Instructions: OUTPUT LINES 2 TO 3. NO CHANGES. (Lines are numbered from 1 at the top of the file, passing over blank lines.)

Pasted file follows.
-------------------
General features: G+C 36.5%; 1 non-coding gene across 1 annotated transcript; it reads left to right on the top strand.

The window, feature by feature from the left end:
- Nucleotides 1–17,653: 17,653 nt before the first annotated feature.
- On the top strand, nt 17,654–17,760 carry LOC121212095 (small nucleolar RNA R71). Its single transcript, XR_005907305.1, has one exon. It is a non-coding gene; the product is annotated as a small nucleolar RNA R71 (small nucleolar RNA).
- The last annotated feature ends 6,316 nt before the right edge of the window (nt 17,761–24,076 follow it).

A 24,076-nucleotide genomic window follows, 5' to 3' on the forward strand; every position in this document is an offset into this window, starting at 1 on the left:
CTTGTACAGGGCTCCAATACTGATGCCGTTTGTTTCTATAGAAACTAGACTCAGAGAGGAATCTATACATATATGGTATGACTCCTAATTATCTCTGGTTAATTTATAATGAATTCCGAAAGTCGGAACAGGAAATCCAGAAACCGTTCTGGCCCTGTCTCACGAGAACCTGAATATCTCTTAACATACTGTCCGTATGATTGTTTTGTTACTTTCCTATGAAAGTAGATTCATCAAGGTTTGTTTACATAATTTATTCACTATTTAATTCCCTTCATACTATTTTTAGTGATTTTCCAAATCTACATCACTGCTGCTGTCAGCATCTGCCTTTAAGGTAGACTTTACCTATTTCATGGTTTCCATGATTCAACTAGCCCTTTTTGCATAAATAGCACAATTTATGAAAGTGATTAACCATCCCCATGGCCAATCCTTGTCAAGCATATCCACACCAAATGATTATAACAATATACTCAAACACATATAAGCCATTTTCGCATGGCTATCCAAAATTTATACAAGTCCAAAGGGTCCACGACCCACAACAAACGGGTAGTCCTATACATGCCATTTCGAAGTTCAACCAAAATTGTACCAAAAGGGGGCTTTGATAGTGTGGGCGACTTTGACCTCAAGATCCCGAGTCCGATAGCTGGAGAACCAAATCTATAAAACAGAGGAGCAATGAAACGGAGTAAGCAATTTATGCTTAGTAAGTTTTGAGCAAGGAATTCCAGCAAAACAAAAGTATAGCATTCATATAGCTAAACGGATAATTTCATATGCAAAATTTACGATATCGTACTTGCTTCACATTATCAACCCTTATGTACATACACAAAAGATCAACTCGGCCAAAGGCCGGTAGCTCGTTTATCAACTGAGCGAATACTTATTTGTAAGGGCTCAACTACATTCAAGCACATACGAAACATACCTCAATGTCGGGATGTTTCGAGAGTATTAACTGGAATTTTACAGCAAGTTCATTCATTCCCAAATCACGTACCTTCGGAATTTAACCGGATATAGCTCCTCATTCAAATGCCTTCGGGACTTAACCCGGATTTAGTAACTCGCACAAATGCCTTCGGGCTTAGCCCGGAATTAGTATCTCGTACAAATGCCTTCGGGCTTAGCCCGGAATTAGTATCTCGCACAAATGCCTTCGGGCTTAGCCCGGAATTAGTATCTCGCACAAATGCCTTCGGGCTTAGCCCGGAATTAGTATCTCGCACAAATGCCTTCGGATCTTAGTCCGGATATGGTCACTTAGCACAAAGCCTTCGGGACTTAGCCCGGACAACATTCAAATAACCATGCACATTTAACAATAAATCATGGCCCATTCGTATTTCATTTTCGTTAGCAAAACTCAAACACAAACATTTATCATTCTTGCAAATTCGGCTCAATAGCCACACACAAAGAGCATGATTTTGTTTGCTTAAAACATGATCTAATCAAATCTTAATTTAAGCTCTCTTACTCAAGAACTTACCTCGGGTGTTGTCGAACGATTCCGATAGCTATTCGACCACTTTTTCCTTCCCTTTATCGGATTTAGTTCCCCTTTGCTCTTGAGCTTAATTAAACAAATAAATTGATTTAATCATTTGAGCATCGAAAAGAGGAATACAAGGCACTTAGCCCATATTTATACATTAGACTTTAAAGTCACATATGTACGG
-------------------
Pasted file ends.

The window, feature by feature from the left end:
- Nucleotides 1–17,653: 17,653 nt before the first annotated feature.